JR’s Soft Power Summary

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China / Soft Power / U.S.-China Relations

In what I anticipate will be an ongoing feature to strengthen the cultural diplomacy and Chinese “soft power” profile on this site, SinoMondiale will be carrying some periodic summaries of related work by JustRecently, whose weblog, as can be seen from even a casual glance at his handiwork just today, is one of the most detailed and active sites for analysis of the mechanics and rhetoric of China’s soft power strategy today. — Adam Cathcart

JR’s Soft Power Summary

by JustRecently

Ambassadors Abroad | May 24, 2012

This was actually a May event, but probably a “first” in the history of the CCP Central Propaganda Department. People’s Daily’s Du Rong watched the event and had this to report:

On May 24, the Central Propaganda Department at W Changan Road opened its doors and welcomed some special guests. At an open-house activity with the theme “Entering CCP Central Propaganda Department”, nearly sixty high-level diplomats stationed in China came in here for the first time, to have a look around, to have discussions and exchanges, and to understand the CCP’s work at theoretical learning, news dissemination, and at the building of ideological virtue.

Next scheduled event: a visit to a labor camp – possibly the place where the party is rebuilding Liu Xiaobo‘s ideological virtues…. No – just kidding. But then, who knows?

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Kissinger in Beijing: Naked Power | June 14, 2012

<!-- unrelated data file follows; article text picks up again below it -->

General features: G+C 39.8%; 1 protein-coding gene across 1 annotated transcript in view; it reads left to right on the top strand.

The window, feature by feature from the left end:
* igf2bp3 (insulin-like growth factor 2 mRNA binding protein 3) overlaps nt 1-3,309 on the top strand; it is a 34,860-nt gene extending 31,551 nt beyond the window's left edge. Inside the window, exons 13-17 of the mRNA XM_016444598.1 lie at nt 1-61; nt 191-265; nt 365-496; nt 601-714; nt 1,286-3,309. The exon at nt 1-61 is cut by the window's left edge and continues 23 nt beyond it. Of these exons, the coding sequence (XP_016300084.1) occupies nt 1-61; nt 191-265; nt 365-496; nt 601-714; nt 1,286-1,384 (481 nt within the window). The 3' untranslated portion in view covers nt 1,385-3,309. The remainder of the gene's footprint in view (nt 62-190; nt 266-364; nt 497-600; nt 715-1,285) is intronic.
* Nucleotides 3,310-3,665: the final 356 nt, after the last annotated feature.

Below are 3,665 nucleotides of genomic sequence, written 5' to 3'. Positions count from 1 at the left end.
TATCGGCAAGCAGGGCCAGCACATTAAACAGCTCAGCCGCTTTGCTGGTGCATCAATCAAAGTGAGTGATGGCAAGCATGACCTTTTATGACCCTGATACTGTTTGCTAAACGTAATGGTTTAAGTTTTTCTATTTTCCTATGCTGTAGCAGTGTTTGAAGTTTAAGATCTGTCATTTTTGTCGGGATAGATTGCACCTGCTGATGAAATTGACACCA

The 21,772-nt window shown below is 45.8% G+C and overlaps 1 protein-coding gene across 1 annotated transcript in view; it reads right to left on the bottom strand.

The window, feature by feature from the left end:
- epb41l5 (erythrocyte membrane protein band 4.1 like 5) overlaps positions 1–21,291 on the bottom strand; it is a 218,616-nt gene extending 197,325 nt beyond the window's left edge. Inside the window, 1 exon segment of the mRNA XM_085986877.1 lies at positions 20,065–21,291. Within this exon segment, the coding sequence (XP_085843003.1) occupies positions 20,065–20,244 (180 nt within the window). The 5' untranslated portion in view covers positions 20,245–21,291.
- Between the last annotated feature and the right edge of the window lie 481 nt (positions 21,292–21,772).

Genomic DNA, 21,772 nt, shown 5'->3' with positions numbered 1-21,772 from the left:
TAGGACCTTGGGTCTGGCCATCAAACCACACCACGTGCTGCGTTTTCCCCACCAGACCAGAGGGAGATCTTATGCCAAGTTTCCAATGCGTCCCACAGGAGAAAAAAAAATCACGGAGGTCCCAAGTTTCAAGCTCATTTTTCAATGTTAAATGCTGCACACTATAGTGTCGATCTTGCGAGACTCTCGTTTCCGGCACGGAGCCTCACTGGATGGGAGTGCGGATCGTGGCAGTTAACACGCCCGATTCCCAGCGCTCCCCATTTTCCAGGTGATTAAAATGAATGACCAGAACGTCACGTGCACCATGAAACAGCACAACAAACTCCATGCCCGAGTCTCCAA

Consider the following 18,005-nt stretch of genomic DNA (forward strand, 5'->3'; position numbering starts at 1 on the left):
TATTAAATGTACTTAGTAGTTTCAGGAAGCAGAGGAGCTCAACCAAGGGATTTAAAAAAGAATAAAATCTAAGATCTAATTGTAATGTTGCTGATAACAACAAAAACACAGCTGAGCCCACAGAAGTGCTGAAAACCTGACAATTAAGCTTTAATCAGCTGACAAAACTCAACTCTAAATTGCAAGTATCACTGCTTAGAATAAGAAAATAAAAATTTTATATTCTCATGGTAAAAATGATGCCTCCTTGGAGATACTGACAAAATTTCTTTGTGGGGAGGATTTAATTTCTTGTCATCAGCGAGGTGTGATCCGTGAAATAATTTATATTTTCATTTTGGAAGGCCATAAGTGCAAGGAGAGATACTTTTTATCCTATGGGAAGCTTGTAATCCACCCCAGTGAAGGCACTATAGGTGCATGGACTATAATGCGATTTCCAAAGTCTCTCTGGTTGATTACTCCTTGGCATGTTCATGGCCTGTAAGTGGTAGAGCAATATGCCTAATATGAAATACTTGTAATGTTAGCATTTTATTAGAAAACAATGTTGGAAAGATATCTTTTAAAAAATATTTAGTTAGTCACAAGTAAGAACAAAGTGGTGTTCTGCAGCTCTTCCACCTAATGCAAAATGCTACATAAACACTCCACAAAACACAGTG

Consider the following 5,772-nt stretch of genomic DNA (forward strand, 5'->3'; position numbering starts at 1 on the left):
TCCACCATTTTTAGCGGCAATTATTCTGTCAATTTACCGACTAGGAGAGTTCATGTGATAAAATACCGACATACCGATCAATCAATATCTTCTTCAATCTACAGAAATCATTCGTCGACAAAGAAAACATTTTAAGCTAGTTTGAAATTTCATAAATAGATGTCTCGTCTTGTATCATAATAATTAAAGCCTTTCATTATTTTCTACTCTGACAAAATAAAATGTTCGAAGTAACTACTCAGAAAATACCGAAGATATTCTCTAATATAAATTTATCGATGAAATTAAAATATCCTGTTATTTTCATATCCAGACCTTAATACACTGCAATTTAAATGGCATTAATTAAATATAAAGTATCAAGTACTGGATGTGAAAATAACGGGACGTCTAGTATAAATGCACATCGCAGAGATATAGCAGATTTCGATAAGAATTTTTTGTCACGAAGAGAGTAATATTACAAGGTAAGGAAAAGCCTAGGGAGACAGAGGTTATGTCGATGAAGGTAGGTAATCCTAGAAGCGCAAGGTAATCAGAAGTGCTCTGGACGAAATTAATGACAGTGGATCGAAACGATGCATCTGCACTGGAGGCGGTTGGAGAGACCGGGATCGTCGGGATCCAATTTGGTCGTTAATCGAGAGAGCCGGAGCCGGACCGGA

Several old men appear to play a role in China’s nation branding. If they talk highly of China (including its political system), Beijing seems to reckon, it might help to create a positive mood in their home countries. Former American Secretary of State Henry Kissinger and former German chancellor Helmut Schmidt are two of Beijing’s old friends. To jolly them along is the job of the top: Wen Jiabao met Schmidt in Hanover in April, and again in May, this time in Beijing.

And he met with Henry Kissinger in June.

If elder barbarian statesmen form some sort of Consultative Politbureau is not known, and only nothing quoted from either Wen or Kissinger, in a routine foreign-ministry statement, related to their actual discussions.

Those Chinese readers or news watchers who cared probably vaguely thought that Kissinger was kind of a good guy, a “friend of China”, and that would be that. But at least one Chinese blogger, a certain Ha Hanseemed to feel that Kissinger was an emperor behind a curtain. Rather than in soft power, Ha Han was interested in naked power, i. e. American high-technology.

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Stop Laughing, Start Thinking | June 15, 2012

Remarks on a number of China blogs on how deficient were Chinese soft-power efforts incensed JR on that day in June, making him think that there was a lot of complacency at work in the analysis community – justified in the face of Beijing’s image, maybe, but not when considering the hard power behind it. He didn’t write that in his original post, but would now like to add that you don’t need to be Chinese to be some kind of Ah-Q.

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The Three Layers of a Country’s Image | June 28, 2012

Zhao Lingmin, once an editor with Nanfang Chuang, questioned in an article for Nanfang Renwu, on June 1, if the Confucius Institutes stood an actual chance of contributing to China’s soft power. Zhao suggested that there was a fundamental error in the concept, resulting from a typically Chinese way of thinking.

The Author

Lecturer of Chinese history at University of Leeds, and Editor-in-Chief of SinoNK.com.

1 Comment

  1. Pingback: Lower Saxonians Abroad: It’s Hard to Go to Prison in China | Justrecently's Weblog

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